I've decided to start writing a blog again....and no, it won't be like last time (don't worry). This is mainly going to be a forum for me to talk about a part of my life that many of my friends know about, but don't fully understand: my stuttering. Most people know that I just graduated UMass with a degree in communication disorders, and that I am attending Worcester State College to get my master's in Speech-Language Pathology. I am often asked about my decision to get into this field. People ask me how I plan to help people who stutter (and other disorders) if I have one myself. As one person said to me, "If I had a broken leg, I wouldn't get physical therapy from a person in a wheelchair." Of course this is a valid question and one I anticipate having to answer often. It's a difficult thing to understand, and it something I struggle with. But I am going to try to answer as many questions about stuttering as I can, to hopefully shed some light on what I and others like me go through every time we open our mouths to speak. Here are some of the basics to get us started:
The cause of stuttering is unknown. There is no concrete theory about the cause of stuttering, despite theories about psychological damage, physical trauma, abusive parenting, or any of that bullshit. Most recent research shows that the brain is not wired correctly, but nothing is proven. However, a recent study in England has shown some evidence that the part of the brain known as the central sulcus is different in people who stutter than people who do not. Hopefully there will be more research into this new theory. There are also genetic factors (for those of you who do not know, my father also stutters, as does my cousin Griffin) that play a role.
Stuttering has no (negative) effect on a person's intelligence. I did an independent study for some credits last year about students' opinions on stuttering. At first I didn't think anything of it, but upon getting the results I was shocked to see how little people really know about it or how to react to someone who stutters. The most unexpected response I recieved concerned stuttering lowering a person's intelligence. The is something that couldn't be farther from the truth, as Charles Darwin, Winston Churhill, King Charles I, Isaac Newton, and I can attest. That is just stupid. Do you have any idea how fast I can do the Collegian crossword puzzle?!
I am not necessarily nervous. While it is very common that my stuttering increases when I am nervous, it is not always the case. PLEASE PLEASE PLEASE don't tell me to "relax" or "take my time". I know you are just trying to be polite, but to me it as if you are saying "don't be nervous, there's nothing to be afraid of," which presupposes that I am actually afraid. This can lead to actual nervousness and a self-esteem hit. I understand that is the stereotype, but this weblog is my first step to changing that. If you speak to me or any other person who stutters, be patient and maintain eye contact. Thanks.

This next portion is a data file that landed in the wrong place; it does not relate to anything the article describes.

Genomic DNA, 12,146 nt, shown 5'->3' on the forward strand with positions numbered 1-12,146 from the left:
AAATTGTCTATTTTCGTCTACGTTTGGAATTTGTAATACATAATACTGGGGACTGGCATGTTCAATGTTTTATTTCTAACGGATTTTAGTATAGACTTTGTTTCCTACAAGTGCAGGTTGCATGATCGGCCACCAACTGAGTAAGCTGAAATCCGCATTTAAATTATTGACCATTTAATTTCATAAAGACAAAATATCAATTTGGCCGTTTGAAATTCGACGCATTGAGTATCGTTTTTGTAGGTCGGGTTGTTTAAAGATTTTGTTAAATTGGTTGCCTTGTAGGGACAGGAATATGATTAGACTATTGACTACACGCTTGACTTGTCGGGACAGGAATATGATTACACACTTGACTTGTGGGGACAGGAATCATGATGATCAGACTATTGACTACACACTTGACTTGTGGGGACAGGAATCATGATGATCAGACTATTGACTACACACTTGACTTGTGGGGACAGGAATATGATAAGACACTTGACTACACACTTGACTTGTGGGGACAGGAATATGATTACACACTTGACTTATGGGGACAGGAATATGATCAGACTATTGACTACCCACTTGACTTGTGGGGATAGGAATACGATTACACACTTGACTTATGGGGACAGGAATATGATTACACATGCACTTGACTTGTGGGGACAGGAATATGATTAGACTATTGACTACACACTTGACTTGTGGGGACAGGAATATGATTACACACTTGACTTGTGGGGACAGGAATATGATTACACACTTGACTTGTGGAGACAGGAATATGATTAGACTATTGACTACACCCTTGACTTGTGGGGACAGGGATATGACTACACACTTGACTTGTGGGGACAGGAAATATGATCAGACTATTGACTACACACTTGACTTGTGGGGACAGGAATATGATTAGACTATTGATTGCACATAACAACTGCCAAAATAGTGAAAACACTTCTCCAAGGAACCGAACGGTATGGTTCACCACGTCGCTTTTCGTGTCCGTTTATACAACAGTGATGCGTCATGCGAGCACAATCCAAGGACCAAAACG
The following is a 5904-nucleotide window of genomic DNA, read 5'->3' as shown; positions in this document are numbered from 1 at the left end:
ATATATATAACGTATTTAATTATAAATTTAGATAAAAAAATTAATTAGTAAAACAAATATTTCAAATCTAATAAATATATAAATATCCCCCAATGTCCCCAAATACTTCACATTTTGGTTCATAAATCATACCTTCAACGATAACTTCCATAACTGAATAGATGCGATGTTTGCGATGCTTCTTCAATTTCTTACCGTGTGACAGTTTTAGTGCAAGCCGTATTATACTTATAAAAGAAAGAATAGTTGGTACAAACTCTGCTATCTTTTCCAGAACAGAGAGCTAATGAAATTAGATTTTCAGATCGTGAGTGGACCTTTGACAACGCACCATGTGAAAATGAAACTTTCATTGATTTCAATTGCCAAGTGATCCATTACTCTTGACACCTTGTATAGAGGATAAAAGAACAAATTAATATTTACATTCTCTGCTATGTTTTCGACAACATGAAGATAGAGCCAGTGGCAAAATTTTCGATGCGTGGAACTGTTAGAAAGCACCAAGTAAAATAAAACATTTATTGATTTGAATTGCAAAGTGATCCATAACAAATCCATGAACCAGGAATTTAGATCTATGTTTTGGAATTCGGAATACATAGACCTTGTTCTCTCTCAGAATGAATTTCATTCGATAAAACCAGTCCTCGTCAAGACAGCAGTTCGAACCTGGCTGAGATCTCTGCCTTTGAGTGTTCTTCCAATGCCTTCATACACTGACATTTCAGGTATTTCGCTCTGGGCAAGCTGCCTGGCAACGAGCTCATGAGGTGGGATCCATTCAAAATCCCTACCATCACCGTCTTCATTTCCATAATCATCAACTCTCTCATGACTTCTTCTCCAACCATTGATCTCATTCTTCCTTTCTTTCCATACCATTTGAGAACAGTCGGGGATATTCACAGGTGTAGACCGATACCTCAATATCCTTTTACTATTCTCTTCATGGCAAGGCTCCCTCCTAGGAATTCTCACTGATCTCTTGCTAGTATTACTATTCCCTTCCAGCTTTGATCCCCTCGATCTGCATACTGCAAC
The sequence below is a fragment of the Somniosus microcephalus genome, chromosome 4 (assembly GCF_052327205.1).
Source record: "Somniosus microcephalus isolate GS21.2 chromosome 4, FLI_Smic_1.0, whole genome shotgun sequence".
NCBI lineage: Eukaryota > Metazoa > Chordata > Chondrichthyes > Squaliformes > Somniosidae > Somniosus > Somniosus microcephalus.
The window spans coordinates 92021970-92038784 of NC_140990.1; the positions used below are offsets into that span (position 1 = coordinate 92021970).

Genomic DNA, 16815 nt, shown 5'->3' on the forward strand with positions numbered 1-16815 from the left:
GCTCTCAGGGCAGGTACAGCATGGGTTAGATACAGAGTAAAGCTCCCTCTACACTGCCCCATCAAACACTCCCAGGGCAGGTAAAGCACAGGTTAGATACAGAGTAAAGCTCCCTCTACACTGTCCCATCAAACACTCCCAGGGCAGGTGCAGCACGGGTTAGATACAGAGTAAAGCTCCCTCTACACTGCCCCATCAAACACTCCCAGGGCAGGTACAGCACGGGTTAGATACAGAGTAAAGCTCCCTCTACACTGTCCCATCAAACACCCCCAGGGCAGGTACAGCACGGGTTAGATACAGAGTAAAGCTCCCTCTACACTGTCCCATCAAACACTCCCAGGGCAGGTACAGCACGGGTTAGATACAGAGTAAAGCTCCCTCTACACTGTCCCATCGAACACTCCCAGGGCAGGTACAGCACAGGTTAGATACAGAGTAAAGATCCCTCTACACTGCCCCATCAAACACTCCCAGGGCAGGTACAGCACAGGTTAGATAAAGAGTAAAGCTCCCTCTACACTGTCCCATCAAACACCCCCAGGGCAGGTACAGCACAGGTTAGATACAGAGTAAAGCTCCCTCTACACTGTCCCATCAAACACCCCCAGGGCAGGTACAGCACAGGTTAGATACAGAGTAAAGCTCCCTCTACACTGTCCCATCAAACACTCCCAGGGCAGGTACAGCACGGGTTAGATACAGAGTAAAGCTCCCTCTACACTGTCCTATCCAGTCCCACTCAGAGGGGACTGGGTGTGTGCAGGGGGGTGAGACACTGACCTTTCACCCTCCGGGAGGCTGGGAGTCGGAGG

Stuttering cannot be cured, but it can be improved. There are many techniques to improve fluency, several of which I use regularly. There are techniques for diaphragmatic breathing, reducing the rate at which I speak, and lengthing the first syllable of a word can all be useful. Unfortunately there is no magic pill yet. There are several devices on the market which claim to improve fluency, including one I own called a Speech-Easy. The Speech-Easy uses two types of technology called Delayed Auditory Feedback (DAF) and Frequency Altered Feedback (FAF) in an ear piece that resembles a hearing aid. It works by using a microphone that picks up your voice and replays it a fraction of a second later with either a higher or lower frequency. This works because of the "choral effect" which is the reason why a person who stutters will not have trouble while saying the Pledge of Allegience, for example. The Speech-Easy is useful for many people, but for others it is not as effective. It works better for p-p-p-people w-w-w-who s-s-s-stut-t-t-t-er i-i-i-n a rep-p-p-petit-t-t-t-ive m-m-m-m-anner because it keeps the speech flowing. However, for someone like me who has trouble at the start of a sentence before I can even get a sound out, it is not as effective. Therefore, my Speech-Easy sits unused for the most part (especially since it needs to be repaired). Other bugs include the constant background noise and feedback that can be distracting. Since the microphone picks up all sounds, not just my voice, there is constant noise in my ear. After I first got my device 2 years ago, I was lying in bed with my girlfriend when she sneezed. She had a very high voice, so when she sneezed and the microphone picked it up, my head nearly exploded. Needless to say, the Speech-Easy is a work in progress and I am optomistic.
So, those are some basics about stuttering. I plan on writing frequently in this to talk about more. In the meantime, whether you are a friend of mine or just a random person reading random blogs, I encourage you to comment on this entry and share your thoughts. Also, if somebody out there is clever I need a good title for this. This is not just an excuse to harness my unused writing talent, this is the first step for me really trying to promote awareness about stuttering, and I have many ideas in the works (maybe a podcast in the future?...) I am a future speech-language pathologist and if I am going to be a good one, I need to start doing my job now. Thanks for reading, and tell your friends.